anaplastic meningioma

Anaplastic meningiomas (also known as malignant meningiomas) are uncommon, accounting for only ~1% of all meningiomas . Along with rhabdoid meningioma and papillary meningioma are considered WHO grade III tumors and demonstrate aggressive local growth and high recurrence rate.

It should be noted that epidemiology, clinical presentation and radiographic features do not reliably distinguish anaplastic meningiomas from benign meningiomas (WHO grade I) and atypical meningiomas (WHO grade II), and thus that content is unnecessarily repeated here. Generally, these tumors grow faster, have more heterogeneous/aggressive imaging appearances, and have a tendency to recur early.


Anaplastic meningiomas are those with the following histological characteristics :

  • obvious malignant features similar to those seen in melanoma, carcinoma, or high-grade sarcoma
  • 20 or more mitosis per ten high-power fields

Radiographic features

Generally, it is not possible to confidently distinguish benign (WHO grade I) and atypical (WHO grade II) from anaplastic (WHO grade III) meningiomas on general morphology. The most reliable feature in suggesting a non-grade I tumor is the presence of lower ADC values (reflecting higher cellularity)  .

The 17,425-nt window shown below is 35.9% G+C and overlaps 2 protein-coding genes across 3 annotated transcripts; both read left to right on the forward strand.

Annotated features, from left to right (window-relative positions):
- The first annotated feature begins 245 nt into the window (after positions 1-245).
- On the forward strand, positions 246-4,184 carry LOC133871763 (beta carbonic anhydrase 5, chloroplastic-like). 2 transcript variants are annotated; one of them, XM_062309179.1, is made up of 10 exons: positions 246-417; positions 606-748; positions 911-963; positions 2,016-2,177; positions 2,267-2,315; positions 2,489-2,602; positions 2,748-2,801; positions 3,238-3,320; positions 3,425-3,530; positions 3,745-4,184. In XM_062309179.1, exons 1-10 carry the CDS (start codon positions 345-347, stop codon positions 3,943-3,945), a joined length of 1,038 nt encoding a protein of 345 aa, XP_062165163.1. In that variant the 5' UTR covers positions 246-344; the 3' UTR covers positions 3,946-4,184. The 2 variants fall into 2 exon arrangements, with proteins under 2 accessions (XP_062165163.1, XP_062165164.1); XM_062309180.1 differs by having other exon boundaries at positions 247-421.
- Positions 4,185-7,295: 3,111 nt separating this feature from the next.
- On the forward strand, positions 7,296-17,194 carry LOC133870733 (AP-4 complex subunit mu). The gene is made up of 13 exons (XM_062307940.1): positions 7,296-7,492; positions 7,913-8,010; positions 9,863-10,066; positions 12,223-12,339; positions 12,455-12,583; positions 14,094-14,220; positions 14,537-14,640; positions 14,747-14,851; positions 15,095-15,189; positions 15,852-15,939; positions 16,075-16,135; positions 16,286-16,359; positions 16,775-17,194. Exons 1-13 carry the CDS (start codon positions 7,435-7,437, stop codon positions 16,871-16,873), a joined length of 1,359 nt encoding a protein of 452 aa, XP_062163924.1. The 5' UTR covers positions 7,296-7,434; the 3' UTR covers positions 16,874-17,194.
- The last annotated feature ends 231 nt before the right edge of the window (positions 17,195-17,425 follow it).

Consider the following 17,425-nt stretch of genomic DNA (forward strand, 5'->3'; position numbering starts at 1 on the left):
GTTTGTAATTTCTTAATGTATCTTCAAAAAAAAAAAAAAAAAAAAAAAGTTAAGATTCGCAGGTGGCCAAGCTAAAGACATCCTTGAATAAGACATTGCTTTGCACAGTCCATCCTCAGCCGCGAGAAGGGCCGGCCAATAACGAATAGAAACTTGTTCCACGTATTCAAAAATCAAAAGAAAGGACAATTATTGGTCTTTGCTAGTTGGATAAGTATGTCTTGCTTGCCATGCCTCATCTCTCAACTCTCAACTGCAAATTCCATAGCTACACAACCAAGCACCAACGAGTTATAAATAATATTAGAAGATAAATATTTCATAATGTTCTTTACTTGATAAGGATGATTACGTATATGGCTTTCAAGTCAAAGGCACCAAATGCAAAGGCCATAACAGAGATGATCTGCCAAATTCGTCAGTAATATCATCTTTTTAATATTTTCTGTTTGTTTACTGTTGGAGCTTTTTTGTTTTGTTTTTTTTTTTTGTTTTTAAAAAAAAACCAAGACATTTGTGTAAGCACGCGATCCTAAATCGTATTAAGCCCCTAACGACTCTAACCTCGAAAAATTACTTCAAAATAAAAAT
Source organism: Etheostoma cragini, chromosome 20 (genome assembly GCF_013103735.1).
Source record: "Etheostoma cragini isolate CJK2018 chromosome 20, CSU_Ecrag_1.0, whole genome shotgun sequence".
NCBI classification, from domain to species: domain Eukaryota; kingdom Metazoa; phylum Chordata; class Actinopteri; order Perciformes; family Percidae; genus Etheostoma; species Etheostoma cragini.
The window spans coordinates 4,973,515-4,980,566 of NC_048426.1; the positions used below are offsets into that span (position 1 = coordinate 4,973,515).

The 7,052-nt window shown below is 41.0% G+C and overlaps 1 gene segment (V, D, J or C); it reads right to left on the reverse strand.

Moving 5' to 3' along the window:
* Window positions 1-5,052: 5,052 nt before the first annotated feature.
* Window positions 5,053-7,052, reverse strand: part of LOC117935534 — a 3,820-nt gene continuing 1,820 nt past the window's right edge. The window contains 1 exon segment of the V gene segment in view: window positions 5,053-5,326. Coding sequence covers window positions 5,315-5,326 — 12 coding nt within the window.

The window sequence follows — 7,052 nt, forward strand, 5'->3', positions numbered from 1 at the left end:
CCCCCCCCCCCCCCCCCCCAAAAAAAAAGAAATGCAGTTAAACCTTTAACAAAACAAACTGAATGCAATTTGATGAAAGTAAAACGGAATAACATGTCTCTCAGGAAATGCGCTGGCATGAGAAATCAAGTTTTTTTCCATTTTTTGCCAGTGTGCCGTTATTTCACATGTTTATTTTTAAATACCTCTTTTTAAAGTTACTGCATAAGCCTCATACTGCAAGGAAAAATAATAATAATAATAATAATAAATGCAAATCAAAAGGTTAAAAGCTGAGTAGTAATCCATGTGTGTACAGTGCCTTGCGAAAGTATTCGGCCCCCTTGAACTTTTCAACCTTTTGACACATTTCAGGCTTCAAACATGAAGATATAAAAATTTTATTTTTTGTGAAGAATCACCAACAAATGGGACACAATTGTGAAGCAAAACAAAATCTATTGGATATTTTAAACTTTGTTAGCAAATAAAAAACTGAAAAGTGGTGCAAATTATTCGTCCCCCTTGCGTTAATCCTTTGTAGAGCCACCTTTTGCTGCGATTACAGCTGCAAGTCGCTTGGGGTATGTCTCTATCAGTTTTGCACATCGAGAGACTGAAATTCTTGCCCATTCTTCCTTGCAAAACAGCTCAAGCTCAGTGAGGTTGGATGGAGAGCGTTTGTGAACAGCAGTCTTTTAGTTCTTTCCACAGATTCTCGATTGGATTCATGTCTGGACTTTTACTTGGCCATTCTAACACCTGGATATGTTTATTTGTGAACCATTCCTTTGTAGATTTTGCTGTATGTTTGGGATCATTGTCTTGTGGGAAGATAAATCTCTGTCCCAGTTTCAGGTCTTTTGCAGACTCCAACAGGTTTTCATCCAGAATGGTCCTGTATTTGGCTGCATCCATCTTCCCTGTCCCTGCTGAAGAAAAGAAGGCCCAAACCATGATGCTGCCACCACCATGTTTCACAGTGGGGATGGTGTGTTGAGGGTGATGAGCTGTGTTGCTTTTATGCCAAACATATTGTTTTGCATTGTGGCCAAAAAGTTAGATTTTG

Importantly presence of vasogenic edema in adjacent brain parenchyma is not a predictor of atypical or anaplastic histology .

Brain invasion, although by definition denoting at least a grade II tumor, is also surprisingly difficult to predict on MRI.

Treatment and prognosis

First line therapy is surgical resection with radiotherapy (external beam or brachytherapy) often added both for complete and incomplete resections (see Simpson grade). Radiation has been shown to improve local control and prolongs overall survival .

No effective chemotherapeutic agents have been identified .

The recurrence rate is significantly higher (50-94%) than that seen in grade II meningiomas (29-52%) and this correlates with reduced survival .

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